Pop a cork and let’s toast the lowly wine stopper.
Made from the bark of an oak found in southwest Europe and northwest Africa, cork is prized for it’s elasticity, buoyancy, and ability to form a near-perfect, impermeable seal.
Of the world’s 2.2 million hectares of cork forest, most is in Portugal and Spain, with Italy a distant third in growing the versatile material. Cork is used for all kinds of things, ranging from shoes and shuttlecocks to spacecraft heat shields and the cores of cricket balls. Portugal even issued a cork postage stamp in 2007.
But 60 percent of the springy material goes into bottle stoppers. The vast majority of the 20 billion bottles of wine made annually around the world are capped with cork. It wasn’t always that way. Until the mid-1600s, French vintners stuffed oil-soaked rags into the necks of their bottles. Eventually though, wine-makers discovered that cork was ideally suited to stop toxins from getting into their bottles, without deteriorating or interfering with the wine.
Cork was also easy to use. Thanks to its cellular composition, it’s easily compressed and inserted into bottles where it then expands to form a tight seal. But that’s not to say it’s perfect. Natural cracks in the bark make it inconsistent and some wines suffer from “cork taint” when a natural mold in the material reacts with the wine, giving it a musty smell and a bitter taste.
Though some wineries have switched to plastic stoppers or screw-tops, cork is making a comeback. Supporters say it’s more environmentally-friendly because the trees last 200 years, cork takes less energy to produce, and it’s recyclable. Besides, natural cork lets oxygen interact with wine for proper aging.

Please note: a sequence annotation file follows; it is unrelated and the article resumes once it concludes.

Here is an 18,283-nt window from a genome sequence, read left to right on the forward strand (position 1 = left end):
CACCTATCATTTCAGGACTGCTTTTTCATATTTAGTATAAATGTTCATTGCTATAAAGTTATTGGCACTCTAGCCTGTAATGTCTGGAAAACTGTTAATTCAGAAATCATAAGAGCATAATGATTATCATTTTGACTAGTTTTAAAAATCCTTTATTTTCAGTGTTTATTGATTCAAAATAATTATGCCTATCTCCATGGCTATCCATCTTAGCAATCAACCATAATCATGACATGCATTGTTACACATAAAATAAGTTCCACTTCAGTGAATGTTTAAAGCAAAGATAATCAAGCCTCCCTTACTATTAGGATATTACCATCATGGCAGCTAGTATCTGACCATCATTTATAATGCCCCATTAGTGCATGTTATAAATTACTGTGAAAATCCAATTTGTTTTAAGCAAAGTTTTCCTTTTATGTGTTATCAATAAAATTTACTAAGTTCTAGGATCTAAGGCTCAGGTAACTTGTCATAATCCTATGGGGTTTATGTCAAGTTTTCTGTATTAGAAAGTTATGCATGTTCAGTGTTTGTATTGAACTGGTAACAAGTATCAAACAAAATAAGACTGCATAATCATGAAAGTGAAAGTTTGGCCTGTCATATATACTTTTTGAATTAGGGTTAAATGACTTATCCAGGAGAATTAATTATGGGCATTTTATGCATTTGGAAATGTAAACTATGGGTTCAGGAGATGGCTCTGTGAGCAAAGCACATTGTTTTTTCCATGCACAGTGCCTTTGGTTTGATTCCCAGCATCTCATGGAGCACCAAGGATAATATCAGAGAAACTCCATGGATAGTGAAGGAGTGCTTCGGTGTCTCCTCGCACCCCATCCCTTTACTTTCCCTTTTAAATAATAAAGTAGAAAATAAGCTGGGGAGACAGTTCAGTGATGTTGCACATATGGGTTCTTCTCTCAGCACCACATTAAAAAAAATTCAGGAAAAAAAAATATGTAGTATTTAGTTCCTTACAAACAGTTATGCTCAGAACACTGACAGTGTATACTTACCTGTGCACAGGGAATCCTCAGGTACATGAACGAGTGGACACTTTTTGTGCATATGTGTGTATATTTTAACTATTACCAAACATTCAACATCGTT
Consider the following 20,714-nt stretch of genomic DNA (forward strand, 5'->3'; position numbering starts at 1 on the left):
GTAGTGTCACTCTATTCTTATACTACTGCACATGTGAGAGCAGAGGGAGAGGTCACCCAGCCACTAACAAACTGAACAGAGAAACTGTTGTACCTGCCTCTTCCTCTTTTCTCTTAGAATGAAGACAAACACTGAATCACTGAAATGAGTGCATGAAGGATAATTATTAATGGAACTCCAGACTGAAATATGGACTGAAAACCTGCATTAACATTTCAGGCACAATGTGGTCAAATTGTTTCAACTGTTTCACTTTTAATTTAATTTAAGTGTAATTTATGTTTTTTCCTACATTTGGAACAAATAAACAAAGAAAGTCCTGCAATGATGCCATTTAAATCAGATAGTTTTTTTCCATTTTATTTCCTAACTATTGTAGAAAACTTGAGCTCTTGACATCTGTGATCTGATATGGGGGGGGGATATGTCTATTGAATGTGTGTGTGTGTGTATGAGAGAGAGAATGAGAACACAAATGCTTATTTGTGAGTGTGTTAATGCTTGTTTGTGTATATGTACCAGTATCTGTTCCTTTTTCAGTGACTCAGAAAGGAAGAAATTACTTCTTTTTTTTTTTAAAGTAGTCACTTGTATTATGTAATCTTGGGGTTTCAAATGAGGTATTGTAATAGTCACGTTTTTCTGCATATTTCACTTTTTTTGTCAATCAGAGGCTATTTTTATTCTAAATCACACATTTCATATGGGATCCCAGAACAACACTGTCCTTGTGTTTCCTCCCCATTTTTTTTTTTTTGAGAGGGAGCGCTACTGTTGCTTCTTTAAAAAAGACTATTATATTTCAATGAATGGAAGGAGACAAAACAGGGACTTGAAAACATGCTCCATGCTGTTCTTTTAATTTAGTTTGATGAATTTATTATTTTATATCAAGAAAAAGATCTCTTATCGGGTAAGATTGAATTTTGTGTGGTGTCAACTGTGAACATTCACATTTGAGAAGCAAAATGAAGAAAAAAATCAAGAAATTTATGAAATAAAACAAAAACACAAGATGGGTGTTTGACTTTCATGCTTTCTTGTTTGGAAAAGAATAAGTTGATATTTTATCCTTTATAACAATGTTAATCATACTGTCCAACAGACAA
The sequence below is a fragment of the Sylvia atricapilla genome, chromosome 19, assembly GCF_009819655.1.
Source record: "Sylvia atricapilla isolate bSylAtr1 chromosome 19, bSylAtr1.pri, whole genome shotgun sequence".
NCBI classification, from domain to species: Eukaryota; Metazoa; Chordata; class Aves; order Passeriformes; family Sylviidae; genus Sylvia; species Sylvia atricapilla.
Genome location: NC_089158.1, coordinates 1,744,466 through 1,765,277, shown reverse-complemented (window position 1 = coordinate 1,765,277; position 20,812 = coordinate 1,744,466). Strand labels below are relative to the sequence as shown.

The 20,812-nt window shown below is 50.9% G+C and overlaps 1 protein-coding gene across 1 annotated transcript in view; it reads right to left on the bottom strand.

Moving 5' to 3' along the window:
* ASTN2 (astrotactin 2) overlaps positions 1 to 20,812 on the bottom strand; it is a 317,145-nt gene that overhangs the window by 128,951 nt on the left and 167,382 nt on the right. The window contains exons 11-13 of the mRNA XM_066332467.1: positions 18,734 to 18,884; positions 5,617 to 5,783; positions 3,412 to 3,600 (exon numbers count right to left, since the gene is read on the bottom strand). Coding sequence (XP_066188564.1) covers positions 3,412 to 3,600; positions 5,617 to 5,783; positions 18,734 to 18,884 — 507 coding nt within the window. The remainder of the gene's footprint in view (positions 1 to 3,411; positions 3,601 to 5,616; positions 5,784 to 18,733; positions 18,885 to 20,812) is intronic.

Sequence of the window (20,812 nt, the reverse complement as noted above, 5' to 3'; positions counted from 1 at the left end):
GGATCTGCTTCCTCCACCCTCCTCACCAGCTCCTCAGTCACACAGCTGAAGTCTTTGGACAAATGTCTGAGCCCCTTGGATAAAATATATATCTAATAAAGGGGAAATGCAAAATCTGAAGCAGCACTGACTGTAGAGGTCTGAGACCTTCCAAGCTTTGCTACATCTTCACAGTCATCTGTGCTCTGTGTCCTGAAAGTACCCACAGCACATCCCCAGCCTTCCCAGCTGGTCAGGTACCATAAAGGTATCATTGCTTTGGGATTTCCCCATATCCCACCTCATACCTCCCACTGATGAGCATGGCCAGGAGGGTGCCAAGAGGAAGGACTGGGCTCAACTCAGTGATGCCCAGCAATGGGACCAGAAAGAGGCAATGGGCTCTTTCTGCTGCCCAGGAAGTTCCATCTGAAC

So once a cork oak is about 30 years old, harvesting begins and takes place every nine to 13 years. Extractors use a sharp axe to make two types of cuts: a horizontal one called a “crown”, and a vertical cut or “ruler”. Using strength and a deft, precise touch, an expert harvester will free a plank of cork without damaging the tree. The highest quality material for wine and champagne bottles is known as “gentle” cork.
In a metaphorical way, spiritual security is our “gentle” cork. And by security, I mean a deep-seated sense that God loves us completely, forgives us, and takes care of us. The apostle Paul puts it this way: “Don’t worry about anything; instead, pray about everything. Tell God what you need, and thank him for all He’s done. Then you’ll experience God’s peace, which exceeds anything we can understand. His peace will guard your hearts and minds as you live in Christ Jesus.” (Phil. 4:6,7)
Think of inner peace as the cork that protects the contents of your heart. It stops the taint of toxins and contaminants like shame, guilt and regret from getting inside and ruining the good things there, while still allowing in the oxygen of the Spirit who brings out in us a wonderful complexity and maturity as we age. Finding peace and acceptance in God guards our thoughts and emotions. It prevents an endless cycle of self-condemnation born of feelings that we’ll never be good enough.
Genuine peace of mind expands at the entrance to our hearts, forming a seal of safety and inner satisfaction. When we sin, we’re tempted to think, “God couldn’t possibly love me anymore.” But the truth is, when we sin, “God couldn’t possibly love me any more!” Because He already loves me to the max, despite my sin.
That’s not to say peace is always perfect. Sometimes cracks and inconsistencies appear in our faith and we don’t react properly to God’s grace and forgiveness. So the Biblical notion that God really loves us becomes musty and hard to swallow. That’s when we experiment with the world’s substitutes for peace, only to find there are no credible, lasting alternatives. That’s when we need to remember that the profound and powerful peace of God begins with a tree and extraction made possible through a Ruler with a crown.
“Fix your thoughts on what’s true, honorable, right, pure, lovely, and admirable.,” says Paul. “Then the God of peace will be with you.” (Phil. 4:8,9). So remember, next time you’re tempted to let your heart be troubled by negativity and self-loathing, put a cork in it!